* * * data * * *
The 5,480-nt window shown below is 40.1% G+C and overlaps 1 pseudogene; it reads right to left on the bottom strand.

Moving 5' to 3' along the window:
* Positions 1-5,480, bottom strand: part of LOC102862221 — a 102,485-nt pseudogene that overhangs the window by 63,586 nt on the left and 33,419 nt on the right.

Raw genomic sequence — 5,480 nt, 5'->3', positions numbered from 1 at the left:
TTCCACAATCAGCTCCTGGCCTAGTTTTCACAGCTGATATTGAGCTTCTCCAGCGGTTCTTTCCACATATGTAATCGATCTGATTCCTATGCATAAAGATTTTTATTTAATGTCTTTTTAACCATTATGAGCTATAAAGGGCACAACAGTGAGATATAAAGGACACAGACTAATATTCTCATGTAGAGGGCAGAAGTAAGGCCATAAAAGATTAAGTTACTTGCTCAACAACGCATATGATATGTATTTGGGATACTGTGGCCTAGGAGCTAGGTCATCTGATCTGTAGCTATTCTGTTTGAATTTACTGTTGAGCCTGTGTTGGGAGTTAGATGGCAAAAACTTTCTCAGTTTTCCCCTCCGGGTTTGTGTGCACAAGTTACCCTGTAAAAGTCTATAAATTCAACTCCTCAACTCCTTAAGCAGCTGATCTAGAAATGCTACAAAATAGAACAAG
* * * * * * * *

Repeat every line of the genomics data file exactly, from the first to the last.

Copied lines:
The 5,480-nt window shown below is 40.1% G+C and overlaps 1 pseudogene; it reads right to left on the bottom strand.

Moving 5' to 3' along the window:
* Positions 1-5,480, bottom strand: part of LOC102862221 — a 102,485-nt pseudogene that overhangs the window by 63,586 nt on the left and 33,419 nt on the right.

Raw genomic sequence — 5,480 nt, 5'->3', positions numbered from 1 at the left:
TTCCACAATCAGCTCCTGGCCTAGTTTTCACAGCTGATATTGAGCTTCTCCAGCGGTTCTTTCCACATATGTAATCGATCTGATTCCTATGCATAAAGATTTTTATTTAATGTCTTTTTAACCATTATGAGCTATAAAGGGCACAACAGTGAGATATAAAGGACACAGACTAATATTCTCATGTAGAGGGCAGAAGTAAGGCCATAAAAGATTAAGTTACTTGCTCAACAACGCATATGATATGTATTTGGGATACTGTGGCCTAGGAGCTAGGTCATCTGATCTGTAGCTATTCTGTTTGAATTTACTGTTGAGCCTGTGTTGGGAGTTAGATGGCAAAAACTTTCTCAGTTTTCCCCTCCGGGTTTGTGTGCACAAGTTACCCTGTAAAAGTCTATAAATTCAACTCCTCAACTCCTTAAGCAGCTGATCTAGAAATGCTACAAAATAGAACAAG